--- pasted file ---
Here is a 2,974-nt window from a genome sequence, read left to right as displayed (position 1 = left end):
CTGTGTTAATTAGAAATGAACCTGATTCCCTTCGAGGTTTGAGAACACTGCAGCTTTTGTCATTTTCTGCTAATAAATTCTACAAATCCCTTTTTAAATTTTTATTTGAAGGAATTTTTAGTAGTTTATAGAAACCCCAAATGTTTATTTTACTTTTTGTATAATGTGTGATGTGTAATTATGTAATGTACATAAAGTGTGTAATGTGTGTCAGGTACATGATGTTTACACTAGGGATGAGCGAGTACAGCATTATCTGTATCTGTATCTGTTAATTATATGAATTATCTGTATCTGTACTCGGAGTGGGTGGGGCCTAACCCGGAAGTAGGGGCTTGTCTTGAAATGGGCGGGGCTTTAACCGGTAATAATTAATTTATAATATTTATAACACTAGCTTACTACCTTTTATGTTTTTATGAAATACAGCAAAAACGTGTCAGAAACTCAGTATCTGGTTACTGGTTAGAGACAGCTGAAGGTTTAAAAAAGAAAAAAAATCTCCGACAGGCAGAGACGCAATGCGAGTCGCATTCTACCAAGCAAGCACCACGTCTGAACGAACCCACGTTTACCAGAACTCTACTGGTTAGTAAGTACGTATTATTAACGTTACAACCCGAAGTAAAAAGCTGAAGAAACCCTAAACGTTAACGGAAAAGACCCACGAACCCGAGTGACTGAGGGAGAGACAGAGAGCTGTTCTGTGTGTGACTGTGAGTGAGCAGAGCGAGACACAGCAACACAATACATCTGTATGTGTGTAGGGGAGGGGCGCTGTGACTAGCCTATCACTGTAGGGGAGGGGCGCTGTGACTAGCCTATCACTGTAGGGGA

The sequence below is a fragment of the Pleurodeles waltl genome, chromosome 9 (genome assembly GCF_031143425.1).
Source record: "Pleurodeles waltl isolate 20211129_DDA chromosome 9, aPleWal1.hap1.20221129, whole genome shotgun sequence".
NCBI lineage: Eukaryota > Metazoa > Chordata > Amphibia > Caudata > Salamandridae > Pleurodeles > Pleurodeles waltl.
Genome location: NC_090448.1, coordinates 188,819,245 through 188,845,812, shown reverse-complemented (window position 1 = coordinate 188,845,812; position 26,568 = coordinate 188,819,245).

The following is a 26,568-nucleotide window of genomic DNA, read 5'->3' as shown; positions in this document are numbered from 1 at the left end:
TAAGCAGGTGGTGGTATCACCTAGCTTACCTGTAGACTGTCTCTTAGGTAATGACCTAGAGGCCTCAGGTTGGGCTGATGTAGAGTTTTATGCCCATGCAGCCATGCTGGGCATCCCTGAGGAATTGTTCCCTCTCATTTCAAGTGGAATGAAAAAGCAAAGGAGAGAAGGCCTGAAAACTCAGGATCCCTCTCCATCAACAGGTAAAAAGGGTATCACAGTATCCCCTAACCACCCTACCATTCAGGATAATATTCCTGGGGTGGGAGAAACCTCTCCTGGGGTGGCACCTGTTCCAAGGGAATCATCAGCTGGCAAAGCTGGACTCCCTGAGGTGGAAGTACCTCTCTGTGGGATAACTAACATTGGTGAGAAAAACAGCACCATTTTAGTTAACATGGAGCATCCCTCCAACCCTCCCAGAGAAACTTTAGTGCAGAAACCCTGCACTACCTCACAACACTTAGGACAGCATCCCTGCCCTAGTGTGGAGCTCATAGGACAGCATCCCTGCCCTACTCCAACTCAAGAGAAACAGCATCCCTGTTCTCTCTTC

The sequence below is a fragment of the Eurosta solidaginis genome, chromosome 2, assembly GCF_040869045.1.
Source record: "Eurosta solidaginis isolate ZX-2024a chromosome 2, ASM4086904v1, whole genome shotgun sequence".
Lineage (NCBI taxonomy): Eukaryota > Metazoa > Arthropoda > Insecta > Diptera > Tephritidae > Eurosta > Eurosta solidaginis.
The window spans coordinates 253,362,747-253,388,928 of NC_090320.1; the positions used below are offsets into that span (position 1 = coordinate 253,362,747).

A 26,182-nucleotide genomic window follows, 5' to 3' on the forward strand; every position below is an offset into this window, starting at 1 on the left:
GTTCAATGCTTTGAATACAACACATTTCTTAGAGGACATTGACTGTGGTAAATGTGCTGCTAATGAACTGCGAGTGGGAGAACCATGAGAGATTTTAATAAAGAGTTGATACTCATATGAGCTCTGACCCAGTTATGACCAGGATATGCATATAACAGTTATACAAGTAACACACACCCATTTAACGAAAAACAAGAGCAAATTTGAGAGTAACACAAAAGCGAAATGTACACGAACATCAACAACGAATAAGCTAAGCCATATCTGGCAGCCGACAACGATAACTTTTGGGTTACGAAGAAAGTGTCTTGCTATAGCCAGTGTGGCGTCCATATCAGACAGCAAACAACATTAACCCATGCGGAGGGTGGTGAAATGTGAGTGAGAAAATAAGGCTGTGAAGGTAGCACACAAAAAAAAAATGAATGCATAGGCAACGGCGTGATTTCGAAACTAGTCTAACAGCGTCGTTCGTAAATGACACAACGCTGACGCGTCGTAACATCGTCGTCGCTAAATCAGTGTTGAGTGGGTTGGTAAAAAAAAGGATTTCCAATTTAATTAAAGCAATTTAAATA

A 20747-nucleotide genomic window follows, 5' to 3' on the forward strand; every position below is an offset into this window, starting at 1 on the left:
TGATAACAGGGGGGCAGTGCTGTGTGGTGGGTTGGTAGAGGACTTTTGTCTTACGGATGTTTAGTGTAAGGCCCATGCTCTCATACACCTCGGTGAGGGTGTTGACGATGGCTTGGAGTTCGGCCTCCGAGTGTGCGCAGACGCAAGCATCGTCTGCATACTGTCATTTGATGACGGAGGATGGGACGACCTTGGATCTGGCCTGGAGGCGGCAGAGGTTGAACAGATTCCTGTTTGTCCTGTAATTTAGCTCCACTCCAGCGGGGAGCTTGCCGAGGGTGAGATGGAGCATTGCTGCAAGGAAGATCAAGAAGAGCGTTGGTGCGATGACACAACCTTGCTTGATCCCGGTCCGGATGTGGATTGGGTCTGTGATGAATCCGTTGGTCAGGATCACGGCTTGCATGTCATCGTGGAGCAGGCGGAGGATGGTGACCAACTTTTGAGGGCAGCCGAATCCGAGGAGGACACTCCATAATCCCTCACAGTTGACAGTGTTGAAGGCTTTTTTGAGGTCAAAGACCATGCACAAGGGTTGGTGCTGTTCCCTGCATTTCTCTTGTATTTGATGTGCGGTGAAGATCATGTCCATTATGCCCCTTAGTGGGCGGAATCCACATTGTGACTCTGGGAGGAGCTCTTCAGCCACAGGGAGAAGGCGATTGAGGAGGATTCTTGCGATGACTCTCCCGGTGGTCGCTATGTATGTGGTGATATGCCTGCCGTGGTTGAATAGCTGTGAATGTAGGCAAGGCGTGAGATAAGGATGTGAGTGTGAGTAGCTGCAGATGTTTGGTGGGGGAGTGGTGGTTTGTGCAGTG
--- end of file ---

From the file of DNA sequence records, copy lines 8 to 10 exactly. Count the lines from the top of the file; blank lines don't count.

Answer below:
TAAGCAGGTGGTGGTATCACCTAGCTTACCTGTAGACTGTCTCTTAGGTAATGACCTAGAGGCCTCAGGTTGGGCTGATGTAGAGTTTTATGCCCATGCAGCCATGCTGGGCATCCCTGAGGAATTGTTCCCTCTCATTTCAAGTGGAATGAAAAAGCAAAGGAGAGAAGGCCTGAAAACTCAGGATCCCTCTCCATCAACAGGTAAAAAGGGTATCACAGTATCCCCTAACCACCCTACCATTCAGGATAATATTCCTGGGGTGGGAGAAACCTCTCCTGGGGTGGCACCTGTTCCAAGGGAATCATCAGCTGGCAAAGCTGGACTCCCTGAGGTGGAAGTACCTCTCTGTGGGATAACTAACATTGGTGAGAAAAACAGCACCATTTTAGTTAACATGGAGCATCCCTCCAACCCTCCCAGAGAAACTTTAGTGCAGAAACCCTGCACTACCTCACAACACTTAGGACAGCATCCCTGCCCTAGTGTGGAGCTCATAGGACAGCATCCCTGCCCTACTCCAACTCAAGAGAAACAGCATCCCTGTTCTCTCTTC

The sequence below is a fragment of the Eurosta solidaginis genome, chromosome 2, assembly GCF_040869045.1.
Source record: "Eurosta solidaginis isolate ZX-2024a chromosome 2, ASM4086904v1, whole genome shotgun sequence".